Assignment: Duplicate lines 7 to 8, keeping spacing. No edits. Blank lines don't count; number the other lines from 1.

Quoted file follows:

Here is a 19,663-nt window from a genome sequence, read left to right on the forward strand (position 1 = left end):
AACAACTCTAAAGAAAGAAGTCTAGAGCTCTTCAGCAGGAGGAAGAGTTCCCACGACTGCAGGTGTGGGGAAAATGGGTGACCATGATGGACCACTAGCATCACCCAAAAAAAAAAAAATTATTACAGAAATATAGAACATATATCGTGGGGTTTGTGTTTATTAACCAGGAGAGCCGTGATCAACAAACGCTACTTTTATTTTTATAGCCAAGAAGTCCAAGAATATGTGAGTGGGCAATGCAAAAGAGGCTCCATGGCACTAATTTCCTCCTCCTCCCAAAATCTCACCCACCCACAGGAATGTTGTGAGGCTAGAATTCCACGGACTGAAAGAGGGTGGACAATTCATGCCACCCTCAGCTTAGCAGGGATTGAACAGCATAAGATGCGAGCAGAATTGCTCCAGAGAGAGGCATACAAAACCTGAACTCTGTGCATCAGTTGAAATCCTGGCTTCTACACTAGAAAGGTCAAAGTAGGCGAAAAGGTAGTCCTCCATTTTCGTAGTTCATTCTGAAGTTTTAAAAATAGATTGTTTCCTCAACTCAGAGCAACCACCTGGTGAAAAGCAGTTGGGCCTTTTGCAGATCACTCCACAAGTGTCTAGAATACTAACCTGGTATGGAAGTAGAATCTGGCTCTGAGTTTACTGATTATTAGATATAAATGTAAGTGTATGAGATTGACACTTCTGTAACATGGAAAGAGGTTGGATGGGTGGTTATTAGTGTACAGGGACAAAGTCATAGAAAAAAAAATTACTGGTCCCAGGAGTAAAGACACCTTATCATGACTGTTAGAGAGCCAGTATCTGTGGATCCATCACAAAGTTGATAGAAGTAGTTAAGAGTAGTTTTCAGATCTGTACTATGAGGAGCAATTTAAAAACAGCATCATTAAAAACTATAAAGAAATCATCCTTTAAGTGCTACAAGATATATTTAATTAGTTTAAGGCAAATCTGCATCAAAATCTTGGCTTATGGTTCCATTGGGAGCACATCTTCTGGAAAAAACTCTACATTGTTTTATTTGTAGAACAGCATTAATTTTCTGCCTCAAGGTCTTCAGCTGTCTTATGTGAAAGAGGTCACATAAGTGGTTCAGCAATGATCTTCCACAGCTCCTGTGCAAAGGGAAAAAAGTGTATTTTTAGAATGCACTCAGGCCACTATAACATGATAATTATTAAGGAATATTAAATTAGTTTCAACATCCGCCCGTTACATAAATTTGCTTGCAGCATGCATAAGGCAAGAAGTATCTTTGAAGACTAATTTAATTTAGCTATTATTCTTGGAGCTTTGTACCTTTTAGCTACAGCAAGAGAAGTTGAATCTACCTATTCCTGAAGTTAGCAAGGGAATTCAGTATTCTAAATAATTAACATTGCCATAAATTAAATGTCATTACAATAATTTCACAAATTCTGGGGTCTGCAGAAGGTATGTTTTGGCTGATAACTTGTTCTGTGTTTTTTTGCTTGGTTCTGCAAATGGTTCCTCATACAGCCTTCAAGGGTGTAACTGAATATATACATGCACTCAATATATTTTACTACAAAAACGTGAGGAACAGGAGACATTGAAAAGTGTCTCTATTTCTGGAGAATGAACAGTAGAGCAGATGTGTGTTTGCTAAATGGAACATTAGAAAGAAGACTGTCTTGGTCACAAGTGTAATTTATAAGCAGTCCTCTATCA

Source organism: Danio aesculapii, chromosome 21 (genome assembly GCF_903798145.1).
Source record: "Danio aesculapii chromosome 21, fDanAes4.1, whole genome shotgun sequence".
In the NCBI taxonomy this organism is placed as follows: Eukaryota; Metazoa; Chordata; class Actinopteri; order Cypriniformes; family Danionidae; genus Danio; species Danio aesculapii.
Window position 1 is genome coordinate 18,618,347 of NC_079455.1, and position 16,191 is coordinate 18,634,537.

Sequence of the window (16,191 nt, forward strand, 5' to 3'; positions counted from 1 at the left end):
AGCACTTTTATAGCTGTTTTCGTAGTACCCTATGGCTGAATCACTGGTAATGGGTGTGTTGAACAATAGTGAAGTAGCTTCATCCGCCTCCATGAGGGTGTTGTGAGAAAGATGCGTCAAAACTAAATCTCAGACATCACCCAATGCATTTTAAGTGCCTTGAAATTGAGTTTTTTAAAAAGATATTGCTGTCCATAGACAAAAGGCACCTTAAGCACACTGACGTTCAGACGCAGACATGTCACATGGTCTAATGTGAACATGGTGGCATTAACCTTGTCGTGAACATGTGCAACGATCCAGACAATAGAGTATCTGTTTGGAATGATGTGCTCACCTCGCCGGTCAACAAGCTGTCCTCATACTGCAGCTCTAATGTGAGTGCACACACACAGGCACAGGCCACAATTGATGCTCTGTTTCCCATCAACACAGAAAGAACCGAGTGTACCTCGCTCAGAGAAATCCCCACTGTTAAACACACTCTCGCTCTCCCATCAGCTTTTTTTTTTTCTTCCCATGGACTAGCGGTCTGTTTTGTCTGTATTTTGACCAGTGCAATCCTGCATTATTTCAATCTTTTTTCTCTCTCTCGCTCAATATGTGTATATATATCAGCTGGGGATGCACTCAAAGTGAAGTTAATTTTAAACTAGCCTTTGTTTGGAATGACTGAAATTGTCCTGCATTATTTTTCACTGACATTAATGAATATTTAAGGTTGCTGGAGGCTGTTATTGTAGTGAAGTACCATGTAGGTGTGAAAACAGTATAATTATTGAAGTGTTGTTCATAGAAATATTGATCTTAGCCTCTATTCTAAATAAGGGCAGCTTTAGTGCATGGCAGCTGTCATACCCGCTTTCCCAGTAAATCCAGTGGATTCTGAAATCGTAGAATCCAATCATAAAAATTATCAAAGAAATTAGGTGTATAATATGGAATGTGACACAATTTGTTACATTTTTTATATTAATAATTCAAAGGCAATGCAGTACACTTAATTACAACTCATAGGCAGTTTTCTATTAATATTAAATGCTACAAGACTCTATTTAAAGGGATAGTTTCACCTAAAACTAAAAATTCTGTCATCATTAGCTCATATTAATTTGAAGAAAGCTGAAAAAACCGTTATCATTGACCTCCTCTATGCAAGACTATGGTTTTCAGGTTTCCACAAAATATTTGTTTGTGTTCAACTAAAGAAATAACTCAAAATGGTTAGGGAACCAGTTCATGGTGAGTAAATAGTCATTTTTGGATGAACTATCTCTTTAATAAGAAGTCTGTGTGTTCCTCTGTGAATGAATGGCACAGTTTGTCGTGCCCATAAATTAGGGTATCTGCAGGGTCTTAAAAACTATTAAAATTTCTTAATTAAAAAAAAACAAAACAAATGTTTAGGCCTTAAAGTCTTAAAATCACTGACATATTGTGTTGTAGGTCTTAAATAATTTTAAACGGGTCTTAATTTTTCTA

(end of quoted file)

Sequence of the window (16,191 nt, forward strand, 5' to 3'; positions counted from 1 at the left end):
AGCACTTTTATAGCTGTTTTCGTAGTACCCTATGGCTGAATCACTGGTAATGGGTGTGTTGAACAATAGTGAAGTAGCTTCATCCGCCTCCATGAGGGTGTTGTGAGAAAGATGCGTCAAAACTAAATCTCAGACATCACCCAATGCATTTTAAGTGCCTTGAAATTGAGTTTTTTAAAAAGATATTGCTGTCCATAGACAAAAGGCACCTTAAGCACACTGACGTTCAGACGCAGACATGTCACATGGTCTAATGTGAACATGGTGGCATTAACCTTGTCGTGAACATGTGCAACGATCCAGACAATAGAGTATCTGTTTGGAATGATGTGCTCACCTCGCCGGTCAACAAGCTGTCCTCATACTGCAGCTCTAATGTGAGTGCACACACACAGGCACAGGCCACAATTGATGCTCTGTTTCCCATCAACACAGAAAGAACCGAGTGTACCTCGCTCAGAGAAATCCCCACTGTTAAACACACTCTCGCTCTCCCATCAGCTTTTTTTTTTTCTTCCCATGGACTAGCGGTCTGTTTTGTCTGTATTTTGACCAGTGCAATCCTGCATTATTTCAATCTTTTTTCTCTCTCTCGCTCAATATGTGTATATATATCAGCTGGGGATGCACTCAAAGTGAAGTTAATTTTAAACTAGCCTTTGTTTGGAATGACTGAAATTGTCCTGCATTATTTTTCACTGACATTAATGAATATTTAAGGTTGCTGGAGGCTGTTATTGTAGTGAAGTACCATGTAGGTGTGAAAACAGTATAATTATTGAAGTGTTGTTCATAGAAATATTGATCTTAGCCTCTATTCTAAATAAGGGCAGCTTTAGTGCATGGCAGCTGTCATACCCGCTTTCCCAGTAAATCCAGTGGATTCTGAAATCGTAGAATCCAATCATAAAAATTATCAAAGAAATTAGGTGTATAATATGGAATGTGACACAATTTGTTACATTTTTTATATTAATAATTCAAAGGCAATGCAGTACACTTAATTACAACTCATAGGCAGTTTTCTATTAATATTAAATGCTACAAGACTCTATTTAAAGGGATAGTTTCACCTAAAACTAAAAATTCTGTCATCATTAGCTCATATTAATTTGAAGAAAGCTGAAAAAACCGTTATCATTGACCTCCTCTATGCAAGACTATGGTTTTCAGGTTTCCACAAAATATTTGTTTGTGTTCAACTAAAGAAATAACTCAAAATGGTTAGGGAACCAGTTCATGGTGAGTAAATAGTCATTTTTGGATGAACTATCTCTTTAATAAGAAGTCTGTGTGTTCCTCTGTGAATGAATGGCACAGTTTGTCGTGCCCATAAATTAGGGTATCTGCAGGGTCTTAAAAACTATTAAAATTTCTTAATTAAAAAAAAACAAAACAAATGTTTAGGCCTTAAAGTCTTAAAATCACTGACATATTGTGTTGTAGGTCTTAAATAATTTTAAACGGGTCTTAATTTTTCTA